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In the middle of the Rue Saint-Antoine, at N°62, there sits an exquisite hôtel particulier. An impressive 17th-century mansion that was once a private home, the Hôtel de Sully now houses the Centre des Monuments Nationaux.
Sadly, the interior isn’t open to the public, but it’s still worth visiting to walk through the two courtyards and admire the building’s stately facades adorned with sumptuous bas-reliefs.
Undoubtedly one of the most beautiful residences in all of Paris, the Hôtel de Sully was home to Maximilien de Béthune, better known as the Duc de Sully, and his family during the reign of King Henri IV. The Duke was a good friend and a comrade-in-arms of the monarch, and it was actually he who convinced the king to convert to Catholicism and pacify the country during the grip of France’s religious wars.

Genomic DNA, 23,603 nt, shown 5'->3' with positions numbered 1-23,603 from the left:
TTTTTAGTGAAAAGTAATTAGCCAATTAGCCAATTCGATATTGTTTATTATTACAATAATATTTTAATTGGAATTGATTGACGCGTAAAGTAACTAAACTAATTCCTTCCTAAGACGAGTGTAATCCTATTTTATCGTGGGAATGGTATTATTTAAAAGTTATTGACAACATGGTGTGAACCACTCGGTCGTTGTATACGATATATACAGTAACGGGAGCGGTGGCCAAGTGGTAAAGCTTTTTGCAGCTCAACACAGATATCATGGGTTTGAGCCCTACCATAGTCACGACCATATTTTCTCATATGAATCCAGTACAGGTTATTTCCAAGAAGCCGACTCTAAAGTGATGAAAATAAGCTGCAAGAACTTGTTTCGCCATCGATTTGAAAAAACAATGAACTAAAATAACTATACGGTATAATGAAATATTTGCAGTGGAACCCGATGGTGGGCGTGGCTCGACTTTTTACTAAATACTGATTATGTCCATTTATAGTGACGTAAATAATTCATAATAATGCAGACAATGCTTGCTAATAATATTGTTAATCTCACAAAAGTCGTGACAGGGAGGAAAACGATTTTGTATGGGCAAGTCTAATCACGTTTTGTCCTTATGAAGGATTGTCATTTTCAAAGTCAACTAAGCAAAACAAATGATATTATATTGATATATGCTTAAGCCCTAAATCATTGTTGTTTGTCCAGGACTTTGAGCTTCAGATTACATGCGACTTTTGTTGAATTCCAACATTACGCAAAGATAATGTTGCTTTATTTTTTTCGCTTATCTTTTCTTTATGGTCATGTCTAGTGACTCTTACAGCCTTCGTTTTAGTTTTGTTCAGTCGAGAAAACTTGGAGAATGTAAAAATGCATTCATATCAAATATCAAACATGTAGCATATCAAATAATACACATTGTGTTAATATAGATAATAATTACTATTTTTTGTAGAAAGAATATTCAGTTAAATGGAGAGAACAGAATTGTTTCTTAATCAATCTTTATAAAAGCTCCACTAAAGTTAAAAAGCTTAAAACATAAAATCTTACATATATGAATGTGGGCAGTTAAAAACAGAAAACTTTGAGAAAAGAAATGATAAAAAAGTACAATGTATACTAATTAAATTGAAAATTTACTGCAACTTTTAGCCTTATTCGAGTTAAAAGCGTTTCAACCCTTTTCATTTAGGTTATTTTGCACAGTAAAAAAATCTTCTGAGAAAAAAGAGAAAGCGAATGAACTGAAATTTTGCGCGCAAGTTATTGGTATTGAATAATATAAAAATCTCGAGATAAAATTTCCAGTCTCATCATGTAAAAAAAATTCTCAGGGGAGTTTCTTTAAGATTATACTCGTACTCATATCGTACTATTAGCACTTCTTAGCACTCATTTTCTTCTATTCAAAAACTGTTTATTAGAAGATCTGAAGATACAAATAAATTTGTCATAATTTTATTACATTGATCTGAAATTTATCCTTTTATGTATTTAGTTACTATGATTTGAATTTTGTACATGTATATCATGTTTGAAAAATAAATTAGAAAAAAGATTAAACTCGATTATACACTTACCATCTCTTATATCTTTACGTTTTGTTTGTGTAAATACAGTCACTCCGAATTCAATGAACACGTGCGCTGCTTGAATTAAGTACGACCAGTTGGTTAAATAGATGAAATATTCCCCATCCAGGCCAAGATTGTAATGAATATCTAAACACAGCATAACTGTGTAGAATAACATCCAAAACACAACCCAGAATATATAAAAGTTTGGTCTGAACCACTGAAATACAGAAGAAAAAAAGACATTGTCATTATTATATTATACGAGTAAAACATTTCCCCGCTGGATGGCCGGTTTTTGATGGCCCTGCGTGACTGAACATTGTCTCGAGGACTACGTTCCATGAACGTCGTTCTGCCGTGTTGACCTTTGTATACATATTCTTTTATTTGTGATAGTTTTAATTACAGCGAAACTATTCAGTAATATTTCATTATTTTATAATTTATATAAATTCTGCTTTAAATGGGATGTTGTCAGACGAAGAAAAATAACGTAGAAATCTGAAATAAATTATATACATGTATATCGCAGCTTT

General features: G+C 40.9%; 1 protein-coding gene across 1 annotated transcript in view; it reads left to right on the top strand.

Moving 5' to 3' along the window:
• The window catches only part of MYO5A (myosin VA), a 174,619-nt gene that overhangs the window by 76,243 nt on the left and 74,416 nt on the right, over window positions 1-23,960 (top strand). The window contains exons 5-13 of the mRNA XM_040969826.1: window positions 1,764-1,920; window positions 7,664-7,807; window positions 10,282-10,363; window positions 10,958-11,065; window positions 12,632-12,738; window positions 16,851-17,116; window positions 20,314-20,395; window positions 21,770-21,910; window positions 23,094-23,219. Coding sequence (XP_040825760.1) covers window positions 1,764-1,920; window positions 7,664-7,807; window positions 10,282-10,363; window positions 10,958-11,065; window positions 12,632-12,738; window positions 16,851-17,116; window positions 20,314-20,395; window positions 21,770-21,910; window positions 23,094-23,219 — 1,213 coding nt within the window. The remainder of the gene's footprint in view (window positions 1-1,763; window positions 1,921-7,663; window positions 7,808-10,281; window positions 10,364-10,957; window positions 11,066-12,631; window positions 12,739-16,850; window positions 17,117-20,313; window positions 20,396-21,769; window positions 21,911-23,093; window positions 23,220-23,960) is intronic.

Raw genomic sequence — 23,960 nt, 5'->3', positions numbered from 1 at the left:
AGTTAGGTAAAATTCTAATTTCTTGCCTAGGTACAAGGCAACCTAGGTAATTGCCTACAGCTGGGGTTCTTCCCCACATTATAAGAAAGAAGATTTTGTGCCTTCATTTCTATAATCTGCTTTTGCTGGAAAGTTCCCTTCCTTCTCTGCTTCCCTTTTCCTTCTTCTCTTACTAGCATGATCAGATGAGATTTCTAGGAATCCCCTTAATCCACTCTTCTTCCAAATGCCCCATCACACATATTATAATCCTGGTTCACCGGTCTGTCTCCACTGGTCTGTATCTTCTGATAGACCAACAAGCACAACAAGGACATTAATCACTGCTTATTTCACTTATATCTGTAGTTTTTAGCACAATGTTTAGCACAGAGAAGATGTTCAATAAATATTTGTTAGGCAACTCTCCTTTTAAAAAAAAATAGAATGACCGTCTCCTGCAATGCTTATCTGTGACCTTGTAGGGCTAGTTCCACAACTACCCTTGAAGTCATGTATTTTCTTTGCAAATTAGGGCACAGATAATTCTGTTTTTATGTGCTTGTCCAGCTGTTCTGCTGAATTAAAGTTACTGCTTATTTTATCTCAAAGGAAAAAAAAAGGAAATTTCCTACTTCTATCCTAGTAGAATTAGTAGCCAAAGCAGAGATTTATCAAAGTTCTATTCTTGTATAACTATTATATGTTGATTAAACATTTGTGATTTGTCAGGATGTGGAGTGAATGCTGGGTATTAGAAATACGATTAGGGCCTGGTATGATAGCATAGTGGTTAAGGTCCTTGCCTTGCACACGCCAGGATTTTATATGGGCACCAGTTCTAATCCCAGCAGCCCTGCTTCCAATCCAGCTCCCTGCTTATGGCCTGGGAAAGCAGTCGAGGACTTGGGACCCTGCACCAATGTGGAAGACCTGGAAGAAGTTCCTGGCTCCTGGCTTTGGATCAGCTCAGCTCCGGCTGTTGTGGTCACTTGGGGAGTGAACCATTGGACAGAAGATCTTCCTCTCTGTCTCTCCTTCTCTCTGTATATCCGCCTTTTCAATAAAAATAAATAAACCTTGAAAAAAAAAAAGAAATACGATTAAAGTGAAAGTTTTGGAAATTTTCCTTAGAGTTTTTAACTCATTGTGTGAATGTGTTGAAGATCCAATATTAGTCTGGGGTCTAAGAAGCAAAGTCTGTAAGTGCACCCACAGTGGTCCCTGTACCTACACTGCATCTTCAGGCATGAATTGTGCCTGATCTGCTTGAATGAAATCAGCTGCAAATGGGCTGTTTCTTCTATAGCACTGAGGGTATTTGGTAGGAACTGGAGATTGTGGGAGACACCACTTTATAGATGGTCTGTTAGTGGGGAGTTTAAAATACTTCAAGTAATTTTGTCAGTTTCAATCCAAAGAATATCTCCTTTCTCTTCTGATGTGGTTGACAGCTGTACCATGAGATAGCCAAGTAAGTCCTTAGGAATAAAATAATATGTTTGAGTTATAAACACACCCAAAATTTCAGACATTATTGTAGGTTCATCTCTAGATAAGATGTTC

Appointed financial advisor and then superintendent of finances, Sully encouraged agriculture’s development, repeating again and again this now-famous phrase: “Labourage et pâturage sont les deux mamelles dont la France est alimentée, les vraies mines et trésors du Pérou.” (“Plowing and grazing are the two udders from which France is fed, the real mines and treasures of Peru.”)
While the apartments’ most notable resident has long since left, the impressive Louis XIII-style architecture remains. Le Marais was already a fashionable area at the time, with nobles and even the King and Queen building small palaces here, so there are plenty of high-class architectural jewels around. In fact, the Hôtel de Sully gives onto one of the most architecturally impressive spots in neighborhood: the Place des Vosges.
After passing through the home’s cobblestone courtyard and snapping a picture or two in the small garden, make your way to this once-royal square and stroll along the arcades. While you’re there, peek into interesting art galleries, grab a drink at one of the elegant cafés, or visit the home of famous French author Victor Hugo.